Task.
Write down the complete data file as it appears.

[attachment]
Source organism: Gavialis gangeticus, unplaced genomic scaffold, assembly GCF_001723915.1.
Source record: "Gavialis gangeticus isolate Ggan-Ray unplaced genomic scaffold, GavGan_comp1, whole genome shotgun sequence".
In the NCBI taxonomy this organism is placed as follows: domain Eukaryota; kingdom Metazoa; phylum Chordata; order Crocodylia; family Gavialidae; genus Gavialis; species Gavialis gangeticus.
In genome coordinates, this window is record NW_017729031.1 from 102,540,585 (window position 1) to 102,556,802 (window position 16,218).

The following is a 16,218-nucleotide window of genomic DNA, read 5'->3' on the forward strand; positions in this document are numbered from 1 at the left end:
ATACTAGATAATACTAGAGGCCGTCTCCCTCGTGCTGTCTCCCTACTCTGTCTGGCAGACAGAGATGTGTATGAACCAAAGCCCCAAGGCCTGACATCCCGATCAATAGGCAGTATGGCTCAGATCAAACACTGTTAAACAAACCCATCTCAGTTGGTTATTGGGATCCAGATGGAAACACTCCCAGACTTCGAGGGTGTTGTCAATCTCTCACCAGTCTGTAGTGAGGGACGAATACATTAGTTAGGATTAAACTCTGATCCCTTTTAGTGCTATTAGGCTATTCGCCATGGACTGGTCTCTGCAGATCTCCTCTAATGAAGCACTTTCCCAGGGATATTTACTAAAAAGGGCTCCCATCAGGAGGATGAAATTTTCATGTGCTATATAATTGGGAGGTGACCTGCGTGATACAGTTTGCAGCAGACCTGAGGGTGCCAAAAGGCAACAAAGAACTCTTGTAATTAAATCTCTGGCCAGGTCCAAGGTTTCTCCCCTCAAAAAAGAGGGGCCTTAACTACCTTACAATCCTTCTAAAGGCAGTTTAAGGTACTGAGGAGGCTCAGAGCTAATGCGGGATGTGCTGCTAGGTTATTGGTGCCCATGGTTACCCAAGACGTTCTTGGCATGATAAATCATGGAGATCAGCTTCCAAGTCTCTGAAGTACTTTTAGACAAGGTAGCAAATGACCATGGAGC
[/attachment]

Source organism: Gavialis gangeticus, unplaced genomic scaffold, assembly GCF_001723915.1.
Source record: "Gavialis gangeticus isolate Ggan-Ray unplaced genomic scaffold, GavGan_comp1, whole genome shotgun sequence".
In the NCBI taxonomy this organism is placed as follows: domain Eukaryota; kingdom Metazoa; phylum Chordata; order Crocodylia; family Gavialidae; genus Gavialis; species Gavialis gangeticus.
In genome coordinates, this window is record NW_017729031.1 from 102,540,585 (window position 1) to 102,556,802 (window position 16,218).

The following is a 16,218-nucleotide window of genomic DNA, read 5'->3' on the forward strand; positions in this document are numbered from 1 at the left end:
ATACTAGATAATACTAGAGGCCGTCTCCCTCGTGCTGTCTCCCTACTCTGTCTGGCAGACAGAGATGTGTATGAACCAAAGCCCCAAGGCCTGACATCCCGATCAATAGGCAGTATGGCTCAGATCAAACACTGTTAAACAAACCCATCTCAGTTGGTTATTGGGATCCAGATGGAAACACTCCCAGACTTCGAGGGTGTTGTCAATCTCTCACCAGTCTGTAGTGAGGGACGAATACATTAGTTAGGATTAAACTCTGATCCCTTTTAGTGCTATTAGGCTATTCGCCATGGACTGGTCTCTGCAGATCTCCTCTAATGAAGCACTTTCCCAGGGATATTTACTAAAAAGGGCTCCCATCAGGAGGATGAAATTTTCATGTGCTATATAATTGGGAGGTGACCTGCGTGATACAGTTTGCAGCAGACCTGAGGGTGCCAAAAGGCAACAAAGAACTCTTGTAATTAAATCTCTGGCCAGGTCCAAGGTTTCTCCCCTCAAAAAAGAGGGGCCTTAACTACCTTACAATCCTTCTAAAGGCAGTTTAAGGTACTGAGGAGGCTCAGAGCTAATGCGGGATGTGCTGCTAGGTTATTGGTGCCCATGGTTACCCAAGACGTTCTTGGCATGATAAATCATGGAGATCAGCTTCCAAGTCTCTGAAGTACTTTTAGACAAGGTAGCAAATGACCATGGAGC